New Writing In Various Forms, edited by Michael Blackburn

The Review is now on permanent sabbatical.

Many thanks to those who contributed.

The rest, as the man said, is silence.

Friday, 3 April 2009

Gower Road and Fall: Poems by Cliff Yates


He dreams all day of a crowded party,
strangers dancing round his room
with the sink in the corner

and American
novels on the mantelpiece.
All he has to do is lie there

every possible future
at that moment before him.

Rain streams down an inside wall
loosening the plaster.
We gather downstairs in the sitting room

with the landlord’s piano
then it’s Saturday Night, the gateway
to Sunday Morning

by Velvet Underground and Nico
the one with the banana on the cover.


The tablets work but send him to sleep
though when he can make it, the eight inch reflector
is manoeuvrable, so that’s a blessing,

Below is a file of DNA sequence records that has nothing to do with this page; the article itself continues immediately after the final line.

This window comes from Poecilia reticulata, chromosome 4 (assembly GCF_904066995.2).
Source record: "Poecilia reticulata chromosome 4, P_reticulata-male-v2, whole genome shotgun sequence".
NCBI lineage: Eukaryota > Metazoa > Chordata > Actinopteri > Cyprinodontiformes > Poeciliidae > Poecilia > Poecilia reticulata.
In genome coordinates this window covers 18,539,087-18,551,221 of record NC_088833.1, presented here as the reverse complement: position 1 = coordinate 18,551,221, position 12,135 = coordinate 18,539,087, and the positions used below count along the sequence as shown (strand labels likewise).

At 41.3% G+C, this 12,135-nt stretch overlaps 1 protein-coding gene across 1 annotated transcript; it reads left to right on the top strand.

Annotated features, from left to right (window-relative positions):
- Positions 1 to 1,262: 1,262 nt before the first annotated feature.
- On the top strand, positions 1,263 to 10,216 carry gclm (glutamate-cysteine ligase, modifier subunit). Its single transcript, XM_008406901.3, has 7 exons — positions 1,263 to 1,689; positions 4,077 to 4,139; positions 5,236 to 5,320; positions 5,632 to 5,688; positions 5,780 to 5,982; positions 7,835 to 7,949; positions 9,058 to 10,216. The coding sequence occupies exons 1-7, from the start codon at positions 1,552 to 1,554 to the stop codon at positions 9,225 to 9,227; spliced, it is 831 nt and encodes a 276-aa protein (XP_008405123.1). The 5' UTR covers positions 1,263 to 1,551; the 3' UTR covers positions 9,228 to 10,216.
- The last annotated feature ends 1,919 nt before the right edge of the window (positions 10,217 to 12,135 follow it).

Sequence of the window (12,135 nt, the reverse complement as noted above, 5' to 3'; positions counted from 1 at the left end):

what with the dodgy hip and that hill of a garden

and bearing in mind that time observing Mars
when he stepped back off the low stone wall
at three in the morning and lay sprawled
on the rockery and January frost
calling softly for help while the guinea-pigs
trembled in the corner of their hutch

or after the Beer Festival, when he opened
the door pulling into Southampton, stepped off
the train before it stopped, fell and rolled on his back
after insisting that all the commemorative
glasses go in his rucksack because
he’s the mature student, he’s the sensible one.

Cliff Yates is the author of Henry's Clock (winner of the Aldeburgh first collection prize and the Poetry Business book & pamphlet competition). A new collection, Frank Freeman's Dancing School, is forthcoming from Salt. Cliff's website -

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